This year, the CalArts Winter Dance—presented with Redcat—will be online, “an immersive, digital performance… synthesizing the embodied memories of the faculty and students… charting [their] personal and shared histories with fresh insights through cutting-edge cartographies, [imagining] new dances in new forms through new technologies”*
Maybe within the museum dance can have another rhythm, temporality, be made more elusive. Dance could then escape the heavily prescribed regime often found in theaters, with concise beginnings and ends and a required length. Here then it could even be made “ghostly.”
Even then, I can attest to my general feelings of unease with the weight of History and the collecting of objects within the museological frame. This unease also bears on questions of site/sight as it pertains to the museum as space for viewing dance and performance. I have become increasingly more comfortable and, let’s say, provoked by the role of seeing and being seen by an audience. This relation to an audience is crucial and in large part where the resistance lies in my work. — Ligia Lewis*
As the Hammer Museum, the Huntington, and an art-starved public wait for the chance to experience Made in L.A. 2020: a version in person, artist and choreographer Ligia Lewis has created a video documenting deader than dead, her work for the biennial.
Performed by Jasper Marsalis, Jasmine Orpilla, Austyn Rich, and Lewis, deader than dead “began with an intrigue-based inquiry into deadpan, an impassive mannerism deployed in comedic fashion in order to illustrate emotional distance. Utilizing this expression as a type of stasis, Lewis initially developed a choreography for ten dancers that remained expressively flat or dead, resisting any narrative or representational hold tied to a climactic build or progression. Lewis had relegated deader than dead to this corner of the gallery (a kind of ‘dead’ space) where the dance would ostensibly emerge, although deadened in its repetition, limited in its fate, as it ricocheted from wall to wall.
“[Lewis] abandoned this recursive ensemble of death due to COVID-19, reducing the cast to four performers and pivoting to a more traditionally theatrical presentation. In this new work the dancers use Macbeth’s culminating soliloquy (‘Tomorrow, and tomorrow, and tomorrow,’ a reflection on repetition and meaninglessness) as the beginning of a work that unfolds in modular parts, each one an illustration or parody of death, stasis, and the void, each one tied to its own carefully selected soundtrack or sample.”**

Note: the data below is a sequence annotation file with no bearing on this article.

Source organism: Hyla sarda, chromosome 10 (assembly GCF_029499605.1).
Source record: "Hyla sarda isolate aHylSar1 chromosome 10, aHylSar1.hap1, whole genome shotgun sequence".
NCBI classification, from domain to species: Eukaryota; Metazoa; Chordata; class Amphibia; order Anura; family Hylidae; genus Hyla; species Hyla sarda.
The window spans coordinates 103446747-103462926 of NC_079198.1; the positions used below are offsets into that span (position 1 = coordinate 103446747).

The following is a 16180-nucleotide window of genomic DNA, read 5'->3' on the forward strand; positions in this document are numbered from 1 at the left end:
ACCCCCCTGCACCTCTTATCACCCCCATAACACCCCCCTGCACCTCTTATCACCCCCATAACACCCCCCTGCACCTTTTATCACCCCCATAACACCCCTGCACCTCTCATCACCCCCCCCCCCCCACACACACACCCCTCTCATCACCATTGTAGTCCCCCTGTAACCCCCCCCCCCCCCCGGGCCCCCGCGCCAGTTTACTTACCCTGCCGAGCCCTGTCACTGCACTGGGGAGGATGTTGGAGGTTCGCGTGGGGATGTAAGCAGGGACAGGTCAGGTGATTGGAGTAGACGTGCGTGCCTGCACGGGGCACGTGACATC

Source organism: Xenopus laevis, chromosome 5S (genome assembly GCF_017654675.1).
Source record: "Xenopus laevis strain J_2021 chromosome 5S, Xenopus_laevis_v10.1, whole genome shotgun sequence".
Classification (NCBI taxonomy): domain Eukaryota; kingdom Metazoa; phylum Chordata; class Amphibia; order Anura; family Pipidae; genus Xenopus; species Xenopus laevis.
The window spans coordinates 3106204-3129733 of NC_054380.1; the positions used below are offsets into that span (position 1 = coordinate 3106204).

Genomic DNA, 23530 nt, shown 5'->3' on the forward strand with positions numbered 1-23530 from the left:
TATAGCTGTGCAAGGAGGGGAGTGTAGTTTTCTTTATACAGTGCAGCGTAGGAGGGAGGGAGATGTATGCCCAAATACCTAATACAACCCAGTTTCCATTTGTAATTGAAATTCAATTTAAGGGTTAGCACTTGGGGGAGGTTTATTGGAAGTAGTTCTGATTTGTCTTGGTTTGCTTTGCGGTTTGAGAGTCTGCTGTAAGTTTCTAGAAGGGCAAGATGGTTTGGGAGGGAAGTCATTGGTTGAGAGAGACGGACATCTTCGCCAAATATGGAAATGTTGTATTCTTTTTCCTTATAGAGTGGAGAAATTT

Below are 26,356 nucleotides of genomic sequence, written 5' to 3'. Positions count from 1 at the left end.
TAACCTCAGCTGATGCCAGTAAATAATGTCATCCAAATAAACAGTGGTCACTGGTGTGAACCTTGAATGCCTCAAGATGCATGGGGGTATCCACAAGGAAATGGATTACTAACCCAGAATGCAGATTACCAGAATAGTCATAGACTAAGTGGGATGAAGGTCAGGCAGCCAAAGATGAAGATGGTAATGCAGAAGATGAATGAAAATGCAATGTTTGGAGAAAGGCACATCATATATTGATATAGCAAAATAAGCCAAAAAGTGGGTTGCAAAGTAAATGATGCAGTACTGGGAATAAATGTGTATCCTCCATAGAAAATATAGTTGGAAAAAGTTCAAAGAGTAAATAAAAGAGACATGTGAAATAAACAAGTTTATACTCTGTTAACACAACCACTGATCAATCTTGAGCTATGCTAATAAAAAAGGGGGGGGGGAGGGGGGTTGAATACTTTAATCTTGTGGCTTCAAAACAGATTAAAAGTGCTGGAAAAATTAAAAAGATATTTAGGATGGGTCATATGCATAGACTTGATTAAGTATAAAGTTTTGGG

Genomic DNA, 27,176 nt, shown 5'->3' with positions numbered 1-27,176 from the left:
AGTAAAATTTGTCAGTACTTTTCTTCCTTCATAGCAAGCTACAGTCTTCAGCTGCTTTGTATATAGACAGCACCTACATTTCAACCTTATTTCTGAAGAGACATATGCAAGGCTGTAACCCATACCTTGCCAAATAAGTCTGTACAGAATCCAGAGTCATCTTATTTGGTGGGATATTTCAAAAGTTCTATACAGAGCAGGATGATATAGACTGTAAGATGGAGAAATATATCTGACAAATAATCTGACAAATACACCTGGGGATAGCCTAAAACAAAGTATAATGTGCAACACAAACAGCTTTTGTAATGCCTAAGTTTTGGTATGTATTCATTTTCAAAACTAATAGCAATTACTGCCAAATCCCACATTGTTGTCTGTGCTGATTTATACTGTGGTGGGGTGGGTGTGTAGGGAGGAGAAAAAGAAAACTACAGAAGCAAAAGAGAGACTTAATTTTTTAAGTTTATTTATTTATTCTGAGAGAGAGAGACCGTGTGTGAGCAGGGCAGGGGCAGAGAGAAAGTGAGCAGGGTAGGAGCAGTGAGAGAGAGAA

Amidst the isolation and racial uprisings in the early summer of 2020 as the COVID-19 pandemic continued its spread, forty-four current and former company members came together (while being apart) to create something as a community in support of the Black LivesMatter movement… In 1991, three years after Arnie’s passing at the height of the AIDS pandemic, Jones made Arnie’s CONTINUOUS REPLAY choreography into a full company work—which has connected generations of company members and was, for most of them, the only way to know Arnie. The diverse cast of performers spanning four decades—including Arthur Aviles, Sean Curran, Odile Reine-Adelaide, Stefanie Batten Bland, Rosalynde LeBlanc, Heidi Latsky, Jenna Riegel, and many others—filmed themselves while in isolation across four continents. The original soundtrack is created by composer John Oswald and editing of the videos was done by Associate Artistic Director Janet Wong.*
Cécile B. Evans presents her “experimental ecofeminist thriller” A Screen Test for an Adaptation ofGiselleand a related performance work—Notations for an Adaptation of Giselle (welcome to whatever forever)—in Paris, through the first week of November. The works are part of the Move 2020 festival at Centre Pompidou.
Both A Screen Test—which combines digital footage, 16mm, VHS recordings, animation and AI—and the live Notations performances feature Alexandrina Hemsley as Giselle, Rebecca Root as Bertie, and LilyMcMenamy as Leonida.
Simone Forti will join artist and immigration activist Barnett Cohen for an online discussion about their poetry exchange, how the pandemic has shifted their practices, and the future of performance, post-quarantine.
The event is presented by Joan Los Angeles. See link below for Zoom information.